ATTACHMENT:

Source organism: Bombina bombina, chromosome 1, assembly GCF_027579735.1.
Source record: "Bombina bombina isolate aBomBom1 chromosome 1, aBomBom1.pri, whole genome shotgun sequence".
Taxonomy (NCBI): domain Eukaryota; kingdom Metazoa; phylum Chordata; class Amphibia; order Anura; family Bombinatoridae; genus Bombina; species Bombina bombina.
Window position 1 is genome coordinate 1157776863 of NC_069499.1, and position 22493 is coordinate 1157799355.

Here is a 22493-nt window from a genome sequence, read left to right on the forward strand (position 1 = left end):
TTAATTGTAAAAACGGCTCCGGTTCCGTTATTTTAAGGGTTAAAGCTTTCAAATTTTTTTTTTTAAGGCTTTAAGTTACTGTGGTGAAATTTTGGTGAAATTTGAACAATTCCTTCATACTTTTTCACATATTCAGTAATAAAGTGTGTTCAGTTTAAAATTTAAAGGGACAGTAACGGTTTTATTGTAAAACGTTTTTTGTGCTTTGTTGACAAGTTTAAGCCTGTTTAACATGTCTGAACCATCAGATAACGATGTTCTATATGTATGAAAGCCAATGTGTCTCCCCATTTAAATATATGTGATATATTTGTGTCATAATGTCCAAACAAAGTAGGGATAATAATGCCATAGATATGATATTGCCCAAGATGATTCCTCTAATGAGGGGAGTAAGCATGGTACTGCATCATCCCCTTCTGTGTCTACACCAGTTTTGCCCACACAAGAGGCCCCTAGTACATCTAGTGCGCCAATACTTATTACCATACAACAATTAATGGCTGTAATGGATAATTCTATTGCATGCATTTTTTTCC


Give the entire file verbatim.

Source organism: Bombina bombina, chromosome 1, assembly GCF_027579735.1.
Source record: "Bombina bombina isolate aBomBom1 chromosome 1, aBomBom1.pri, whole genome shotgun sequence".
Taxonomy (NCBI): domain Eukaryota; kingdom Metazoa; phylum Chordata; class Amphibia; order Anura; family Bombinatoridae; genus Bombina; species Bombina bombina.
Window position 1 is genome coordinate 1157776863 of NC_069499.1, and position 22493 is coordinate 1157799355.

Here is a 22493-nt window from a genome sequence, read left to right on the forward strand (position 1 = left end):
TTAATTGTAAAAACGGCTCCGGTTCCGTTATTTTAAGGGTTAAAGCTTTCAAATTTTTTTTTTTAAGGCTTTAAGTTACTGTGGTGAAATTTTGGTGAAATTTGAACAATTCCTTCATACTTTTTCACATATTCAGTAATAAAGTGTGTTCAGTTTAAAATTTAAAGGGACAGTAACGGTTTTATTGTAAAACGTTTTTTGTGCTTTGTTGACAAGTTTAAGCCTGTTTAACATGTCTGAACCATCAGATAACGATGTTCTATATGTATGAAAGCCAATGTGTCTCCCCATTTAAATATATGTGATATATTTGTGTCATAATGTCCAAACAAAGTAGGGATAATAATGCCATAGATATGATATTGCCCAAGATGATTCCTCTAATGAGGGGAGTAAGCATGGTACTGCATCATCCCCTTCTGTGTCTACACCAGTTTTGCCCACACAAGAGGCCCCTAGTACATCTAGTGCGCCAATACTTATTACCATACAACAATTAATGGCTGTAATGGATAATTCTATTGCATGCATTTTTTTCC